Organic August Ambrosia Watermelon
If you're going to grow one watermelon and you grow in short seasons, make it August Ambrosia.
We developed August Ambrosia in collaboration with Cornell over six seasons, simply because we want to eat fresh watermelon from the garden every day in August. And we do!
It is a lot to ask: Most varieties are bred for California rather than the Northeast. This is why we collaborated with Michael Mazourek at Cornell to develop a new variety of beautifully adapted for our short seasons. August Ambrosia's perfectly petite 4- to 6-pound fruits ripen abundantly throughout August even in short, cool seasons.
We were honestly flabbergasted in 2017 to see how well they produced despite the endless rain, impressive disease pressure and relatively cool temperatures.
With sweet flesh, thin rind & small seeds, August Ambrosia is truly
a watermelon worth your time & precious garden space.
Enjoy our video tutorial below on how to tell if your melon is ready to harvest...
...and hope you'll join us one day for our annual Watermelon in the Dahlias Party! We grow hundreds of organic watermelon each season just for the seeds inside, so we host an all-you-can-eat watermelon feast amid thousands of flowering dahlias. It's always one of the final Saturdays in August; check our events for the full details and see you there!
How is a new variety made? Each one has a different story.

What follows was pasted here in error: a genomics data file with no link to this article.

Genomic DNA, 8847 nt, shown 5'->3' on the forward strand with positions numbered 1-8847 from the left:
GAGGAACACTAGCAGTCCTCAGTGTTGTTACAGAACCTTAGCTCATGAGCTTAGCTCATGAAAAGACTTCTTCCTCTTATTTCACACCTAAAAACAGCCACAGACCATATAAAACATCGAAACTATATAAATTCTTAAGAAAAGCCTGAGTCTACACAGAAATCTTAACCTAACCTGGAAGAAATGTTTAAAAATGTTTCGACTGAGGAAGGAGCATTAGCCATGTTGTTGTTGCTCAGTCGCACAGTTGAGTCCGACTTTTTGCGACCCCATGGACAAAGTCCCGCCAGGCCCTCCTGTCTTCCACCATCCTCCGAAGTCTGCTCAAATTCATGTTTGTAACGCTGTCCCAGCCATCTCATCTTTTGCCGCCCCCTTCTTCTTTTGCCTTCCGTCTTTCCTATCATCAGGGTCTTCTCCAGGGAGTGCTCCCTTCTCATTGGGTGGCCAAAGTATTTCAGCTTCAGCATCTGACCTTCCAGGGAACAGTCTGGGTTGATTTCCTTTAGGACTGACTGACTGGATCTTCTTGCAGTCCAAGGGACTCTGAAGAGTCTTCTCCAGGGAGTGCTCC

August Ambrosia is collaboration of Michael Mazourek of Cornell and Fruition Seeds. Michael is one of the
only organic plant breeders in the world as well as a public plant breeder, whose vision is to serve everyone, not business as usual. (Honeynut squash and Habanada pepper are two of his extraordinary varieties that
have received national attention and inspired countless chefs, growers and eaters.) We are immensely fortunate to have Michael visioning new vegetable varieties here in the Northeast.
August Ambrosia is a new variety, a collaboration of Fruition Seeds and Michael Mazourek of Cornell. Michael made the initial cross and selections, offering us 16 lines of the F3 generation. Four seasons later, we’ve experienced an immense spectrum of watermelons when you unleash their genetic diversity (red, pink, yellow, crisp, mealy, early, late, thin rind, thick rind, big seeds, small seeds, sweet, bland, etc.) and have stabilized August Ambrosia, the petite sweet and prolific watermelon we were dreaming of.
Sow Seeds & Sing Songs,
& the whole Fruition Crew
80 days to maturity
How to Tell When Your Watermelon is Ripe!
Seeds to Always Direct Sow
Processing Watermelon Seed